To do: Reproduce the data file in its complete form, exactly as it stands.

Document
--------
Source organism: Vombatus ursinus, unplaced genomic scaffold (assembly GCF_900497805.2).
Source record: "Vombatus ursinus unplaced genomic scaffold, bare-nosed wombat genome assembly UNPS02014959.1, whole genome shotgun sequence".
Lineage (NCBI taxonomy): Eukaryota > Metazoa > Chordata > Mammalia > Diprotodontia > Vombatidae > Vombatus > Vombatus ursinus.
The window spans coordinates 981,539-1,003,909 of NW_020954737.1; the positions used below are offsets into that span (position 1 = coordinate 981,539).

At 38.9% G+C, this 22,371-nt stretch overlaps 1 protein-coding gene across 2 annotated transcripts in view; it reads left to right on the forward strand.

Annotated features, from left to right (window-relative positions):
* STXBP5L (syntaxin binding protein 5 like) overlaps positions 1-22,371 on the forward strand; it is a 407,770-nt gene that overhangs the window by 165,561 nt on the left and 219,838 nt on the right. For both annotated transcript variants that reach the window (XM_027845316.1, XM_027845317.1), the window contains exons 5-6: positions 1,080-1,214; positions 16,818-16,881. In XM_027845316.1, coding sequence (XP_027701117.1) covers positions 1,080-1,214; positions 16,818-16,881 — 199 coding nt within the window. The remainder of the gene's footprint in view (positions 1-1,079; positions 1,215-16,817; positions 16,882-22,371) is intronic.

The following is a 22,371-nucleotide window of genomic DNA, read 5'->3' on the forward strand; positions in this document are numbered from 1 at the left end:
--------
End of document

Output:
Source organism: Vombatus ursinus, unplaced genomic scaffold (assembly GCF_900497805.2).
Source record: "Vombatus ursinus unplaced genomic scaffold, bare-nosed wombat genome assembly UNPS02014959.1, whole genome shotgun sequence".
Lineage (NCBI taxonomy): Eukaryota > Metazoa > Chordata > Mammalia > Diprotodontia > Vombatidae > Vombatus > Vombatus ursinus.
The window spans coordinates 981,539-1,003,909 of NW_020954737.1; the positions used below are offsets into that span (position 1 = coordinate 981,539).

At 38.9% G+C, this 22,371-nt stretch overlaps 1 protein-coding gene across 2 annotated transcripts in view; it reads left to right on the forward strand.

Annotated features, from left to right (window-relative positions):
* STXBP5L (syntaxin binding protein 5 like) overlaps positions 1-22,371 on the forward strand; it is a 407,770-nt gene that overhangs the window by 165,561 nt on the left and 219,838 nt on the right. For both annotated transcript variants that reach the window (XM_027845316.1, XM_027845317.1), the window contains exons 5-6: positions 1,080-1,214; positions 16,818-16,881. In XM_027845316.1, coding sequence (XP_027701117.1) covers positions 1,080-1,214; positions 16,818-16,881 — 199 coding nt within the window. The remainder of the gene's footprint in view (positions 1-1,079; positions 1,215-16,817; positions 16,882-22,371) is intronic.

The following is a 22,371-nucleotide window of genomic DNA, read 5'->3' on the forward strand; positions in this document are numbered from 1 at the left end: